Just as a man cannot own the sunset, Katy Perry’s left shark—in all its glory—belongs to no one.
Since the 2015 Super Bowl halftime performance during which Perry appeared on stage flanked by two dancers in shark costumes, the singer’s team has been attempting to capitalize on Left Shark, the magical ocean dweller whose lazy, half hearted dance moves stole the show.
After shutting down several Etsy retailers who were selling Left Shark crafts, Perry’s lawyers attempted to register “Left Shark” with the U.S. trademark office. Well, good news for FREEDOM: the registration has been rejected.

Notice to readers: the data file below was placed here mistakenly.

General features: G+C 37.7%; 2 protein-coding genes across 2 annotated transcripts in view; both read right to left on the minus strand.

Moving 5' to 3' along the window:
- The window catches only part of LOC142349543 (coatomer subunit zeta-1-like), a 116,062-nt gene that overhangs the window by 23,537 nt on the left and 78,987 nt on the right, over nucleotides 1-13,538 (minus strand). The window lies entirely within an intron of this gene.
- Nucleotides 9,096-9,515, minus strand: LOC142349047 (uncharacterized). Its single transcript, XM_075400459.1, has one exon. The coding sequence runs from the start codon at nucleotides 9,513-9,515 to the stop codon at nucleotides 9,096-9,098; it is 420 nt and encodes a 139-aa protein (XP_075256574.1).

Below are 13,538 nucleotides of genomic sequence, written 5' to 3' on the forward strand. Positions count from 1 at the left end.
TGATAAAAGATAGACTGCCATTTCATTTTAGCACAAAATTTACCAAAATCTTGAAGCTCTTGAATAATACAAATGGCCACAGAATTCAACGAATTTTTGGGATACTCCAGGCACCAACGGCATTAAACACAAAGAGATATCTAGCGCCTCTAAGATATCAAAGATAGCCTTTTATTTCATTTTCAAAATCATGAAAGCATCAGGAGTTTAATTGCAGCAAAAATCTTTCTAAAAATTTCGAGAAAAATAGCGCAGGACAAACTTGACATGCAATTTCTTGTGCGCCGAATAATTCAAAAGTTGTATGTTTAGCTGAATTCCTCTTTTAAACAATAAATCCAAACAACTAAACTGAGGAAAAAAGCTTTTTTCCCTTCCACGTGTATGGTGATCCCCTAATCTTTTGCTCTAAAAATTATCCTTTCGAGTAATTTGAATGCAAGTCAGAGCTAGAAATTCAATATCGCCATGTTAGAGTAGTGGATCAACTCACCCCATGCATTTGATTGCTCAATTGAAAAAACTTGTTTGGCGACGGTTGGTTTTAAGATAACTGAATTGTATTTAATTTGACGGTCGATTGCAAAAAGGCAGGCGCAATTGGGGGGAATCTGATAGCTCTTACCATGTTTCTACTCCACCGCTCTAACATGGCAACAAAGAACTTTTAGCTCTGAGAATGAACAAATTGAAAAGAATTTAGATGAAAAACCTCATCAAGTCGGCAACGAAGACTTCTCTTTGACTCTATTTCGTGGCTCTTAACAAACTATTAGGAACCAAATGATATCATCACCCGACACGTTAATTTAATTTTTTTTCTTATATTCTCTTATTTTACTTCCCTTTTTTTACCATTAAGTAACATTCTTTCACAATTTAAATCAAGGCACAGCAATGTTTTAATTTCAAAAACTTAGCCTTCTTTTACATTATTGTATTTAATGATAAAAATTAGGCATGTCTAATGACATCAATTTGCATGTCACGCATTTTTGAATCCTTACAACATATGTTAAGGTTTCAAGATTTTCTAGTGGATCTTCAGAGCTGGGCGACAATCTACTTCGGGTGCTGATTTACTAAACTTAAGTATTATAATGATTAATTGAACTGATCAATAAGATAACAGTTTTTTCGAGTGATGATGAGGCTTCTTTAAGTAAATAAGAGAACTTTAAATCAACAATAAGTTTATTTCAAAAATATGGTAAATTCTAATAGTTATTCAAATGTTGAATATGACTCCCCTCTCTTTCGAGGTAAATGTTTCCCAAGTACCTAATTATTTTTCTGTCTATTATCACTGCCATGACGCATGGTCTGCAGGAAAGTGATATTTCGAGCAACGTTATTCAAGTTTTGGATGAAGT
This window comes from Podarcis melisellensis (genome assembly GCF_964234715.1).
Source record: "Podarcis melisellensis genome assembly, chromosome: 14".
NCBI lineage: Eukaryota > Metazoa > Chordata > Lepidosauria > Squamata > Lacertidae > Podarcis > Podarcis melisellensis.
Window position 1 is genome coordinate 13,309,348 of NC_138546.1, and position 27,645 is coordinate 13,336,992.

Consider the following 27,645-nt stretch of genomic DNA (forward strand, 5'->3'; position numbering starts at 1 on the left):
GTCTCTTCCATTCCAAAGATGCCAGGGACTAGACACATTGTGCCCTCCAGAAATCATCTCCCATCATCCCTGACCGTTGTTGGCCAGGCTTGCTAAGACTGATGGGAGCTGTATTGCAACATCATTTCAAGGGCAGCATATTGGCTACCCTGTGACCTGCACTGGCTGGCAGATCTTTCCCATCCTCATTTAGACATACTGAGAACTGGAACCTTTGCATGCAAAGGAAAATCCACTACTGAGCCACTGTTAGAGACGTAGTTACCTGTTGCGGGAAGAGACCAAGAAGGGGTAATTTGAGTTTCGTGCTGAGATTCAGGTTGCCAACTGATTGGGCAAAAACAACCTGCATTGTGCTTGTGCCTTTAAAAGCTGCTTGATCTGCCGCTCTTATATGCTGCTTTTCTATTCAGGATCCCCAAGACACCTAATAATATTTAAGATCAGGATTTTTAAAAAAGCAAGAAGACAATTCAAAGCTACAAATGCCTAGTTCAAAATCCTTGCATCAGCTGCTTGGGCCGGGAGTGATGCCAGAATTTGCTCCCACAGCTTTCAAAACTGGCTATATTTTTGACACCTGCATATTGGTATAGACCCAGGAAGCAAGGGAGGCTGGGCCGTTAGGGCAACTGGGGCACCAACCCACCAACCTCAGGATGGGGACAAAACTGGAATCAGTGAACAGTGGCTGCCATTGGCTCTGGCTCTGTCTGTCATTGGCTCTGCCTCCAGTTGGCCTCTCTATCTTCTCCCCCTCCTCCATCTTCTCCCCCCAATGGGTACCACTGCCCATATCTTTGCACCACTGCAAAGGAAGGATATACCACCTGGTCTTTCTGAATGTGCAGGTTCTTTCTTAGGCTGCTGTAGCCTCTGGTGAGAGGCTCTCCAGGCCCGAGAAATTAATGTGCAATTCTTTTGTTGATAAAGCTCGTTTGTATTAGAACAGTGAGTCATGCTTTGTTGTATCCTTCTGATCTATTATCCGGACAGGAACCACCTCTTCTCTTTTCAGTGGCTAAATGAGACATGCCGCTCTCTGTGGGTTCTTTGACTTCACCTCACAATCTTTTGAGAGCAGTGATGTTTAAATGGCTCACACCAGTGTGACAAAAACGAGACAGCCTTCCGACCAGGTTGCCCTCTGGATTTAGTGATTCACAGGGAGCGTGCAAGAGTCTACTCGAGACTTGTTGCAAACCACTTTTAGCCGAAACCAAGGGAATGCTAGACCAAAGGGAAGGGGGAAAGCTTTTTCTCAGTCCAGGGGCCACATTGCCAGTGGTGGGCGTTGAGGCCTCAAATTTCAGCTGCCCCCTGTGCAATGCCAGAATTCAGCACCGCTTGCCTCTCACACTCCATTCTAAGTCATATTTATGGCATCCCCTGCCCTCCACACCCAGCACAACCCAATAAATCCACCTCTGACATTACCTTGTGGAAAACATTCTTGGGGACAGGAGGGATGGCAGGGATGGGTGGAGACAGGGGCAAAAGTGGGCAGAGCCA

David Collier, the examiner, isn’t yet impressed by the attempt to register the design. Looking at the application, he writes the design “identifies only a particular character; it does not function as a service mark to identify and distinguish applicant’s services from those of others and to indicate the source of applicant’s services.”
In other words, there’s not enough evidence submitted yet that consumers look at “Left Shark” and think a Katy Perry music performance.
Just like in the end of Free Willy, Left Shark has launched itself over our heads and returned to open water.
Image via the AP.